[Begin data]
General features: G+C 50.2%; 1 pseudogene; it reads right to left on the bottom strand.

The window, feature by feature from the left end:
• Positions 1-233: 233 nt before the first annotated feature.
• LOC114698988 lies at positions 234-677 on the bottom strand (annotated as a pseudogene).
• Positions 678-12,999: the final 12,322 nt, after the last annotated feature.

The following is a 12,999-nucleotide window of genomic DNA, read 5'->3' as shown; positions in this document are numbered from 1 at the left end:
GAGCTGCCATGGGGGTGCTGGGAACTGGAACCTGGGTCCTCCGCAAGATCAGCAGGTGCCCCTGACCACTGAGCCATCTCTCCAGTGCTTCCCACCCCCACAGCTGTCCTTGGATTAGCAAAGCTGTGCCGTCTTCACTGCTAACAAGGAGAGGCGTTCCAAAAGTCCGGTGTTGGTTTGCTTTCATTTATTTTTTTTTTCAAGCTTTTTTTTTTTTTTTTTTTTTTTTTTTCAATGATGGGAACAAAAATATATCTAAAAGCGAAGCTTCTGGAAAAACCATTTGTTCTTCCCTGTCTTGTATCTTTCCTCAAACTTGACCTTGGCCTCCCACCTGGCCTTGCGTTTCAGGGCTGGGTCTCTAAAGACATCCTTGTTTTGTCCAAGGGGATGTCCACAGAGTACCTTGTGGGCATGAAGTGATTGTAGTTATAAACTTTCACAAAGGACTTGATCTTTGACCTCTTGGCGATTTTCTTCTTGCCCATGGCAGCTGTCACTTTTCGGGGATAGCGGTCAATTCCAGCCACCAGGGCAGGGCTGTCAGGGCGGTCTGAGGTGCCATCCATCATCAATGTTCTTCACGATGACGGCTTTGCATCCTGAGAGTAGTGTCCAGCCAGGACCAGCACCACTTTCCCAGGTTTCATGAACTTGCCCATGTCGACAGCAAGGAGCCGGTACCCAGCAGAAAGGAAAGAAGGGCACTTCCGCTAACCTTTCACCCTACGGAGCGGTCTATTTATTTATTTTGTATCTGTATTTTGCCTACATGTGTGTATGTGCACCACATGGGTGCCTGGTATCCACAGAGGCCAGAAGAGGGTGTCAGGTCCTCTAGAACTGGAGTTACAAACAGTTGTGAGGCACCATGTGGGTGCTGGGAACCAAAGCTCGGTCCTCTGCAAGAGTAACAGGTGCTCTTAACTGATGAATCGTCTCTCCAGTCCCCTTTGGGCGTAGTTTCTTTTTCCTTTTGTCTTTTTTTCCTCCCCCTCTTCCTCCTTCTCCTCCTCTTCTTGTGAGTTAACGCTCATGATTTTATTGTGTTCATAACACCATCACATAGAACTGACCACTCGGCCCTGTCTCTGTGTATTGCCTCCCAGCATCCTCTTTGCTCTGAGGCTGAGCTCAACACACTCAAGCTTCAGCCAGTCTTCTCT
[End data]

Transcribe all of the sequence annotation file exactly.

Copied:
General features: G+C 50.2%; 1 pseudogene; it reads right to left on the bottom strand.

The window, feature by feature from the left end:
• Positions 1-233: 233 nt before the first annotated feature.
• LOC114698988 lies at positions 234-677 on the bottom strand (annotated as a pseudogene).
• Positions 678-12,999: the final 12,322 nt, after the last annotated feature.

The following is a 12,999-nucleotide window of genomic DNA, read 5'->3' as shown; positions in this document are numbered from 1 at the left end:
GAGCTGCCATGGGGGTGCTGGGAACTGGAACCTGGGTCCTCCGCAAGATCAGCAGGTGCCCCTGACCACTGAGCCATCTCTCCAGTGCTTCCCACCCCCACAGCTGTCCTTGGATTAGCAAAGCTGTGCCGTCTTCACTGCTAACAAGGAGAGGCGTTCCAAAAGTCCGGTGTTGGTTTGCTTTCATTTATTTTTTTTTTCAAGCTTTTTTTTTTTTTTTTTTTTTTTTTTTCAATGATGGGAACAAAAATATATCTAAAAGCGAAGCTTCTGGAAAAACCATTTGTTCTTCCCTGTCTTGTATCTTTCCTCAAACTTGACCTTGGCCTCCCACCTGGCCTTGCGTTTCAGGGCTGGGTCTCTAAAGACATCCTTGTTTTGTCCAAGGGGATGTCCACAGAGTACCTTGTGGGCATGAAGTGATTGTAGTTATAAACTTTCACAAAGGACTTGATCTTTGACCTCTTGGCGATTTTCTTCTTGCCCATGGCAGCTGTCACTTTTCGGGGATAGCGGTCAATTCCAGCCACCAGGGCAGGGCTGTCAGGGCGGTCTGAGGTGCCATCCATCATCAATGTTCTTCACGATGACGGCTTTGCATCCTGAGAGTAGTGTCCAGCCAGGACCAGCACCACTTTCCCAGGTTTCATGAACTTGCCCATGTCGACAGCAAGGAGCCGGTACCCAGCAGAAAGGAAAGAAGGGCACTTCCGCTAACCTTTCACCCTACGGAGCGGTCTATTTATTTATTTTGTATCTGTATTTTGCCTACATGTGTGTATGTGCACCACATGGGTGCCTGGTATCCACAGAGGCCAGAAGAGGGTGTCAGGTCCTCTAGAACTGGAGTTACAAACAGTTGTGAGGCACCATGTGGGTGCTGGGAACCAAAGCTCGGTCCTCTGCAAGAGTAACAGGTGCTCTTAACTGATGAATCGTCTCTCCAGTCCCCTTTGGGCGTAGTTTCTTTTTCCTTTTGTCTTTTTTTCCTCCCCCTCTTCCTCCTTCTCCTCCTCTTCTTGTGAGTTAACGCTCATGATTTTATTGTGTTCATAACACCATCACATAGAACTGACCACTCGGCCCTGTCTCTGTGTATTGCCTCCCAGCATCCTCTTTGCTCTGAGGCTGAGCTCAACACACTCAAGCTTCAGCCAGTCTTCTCT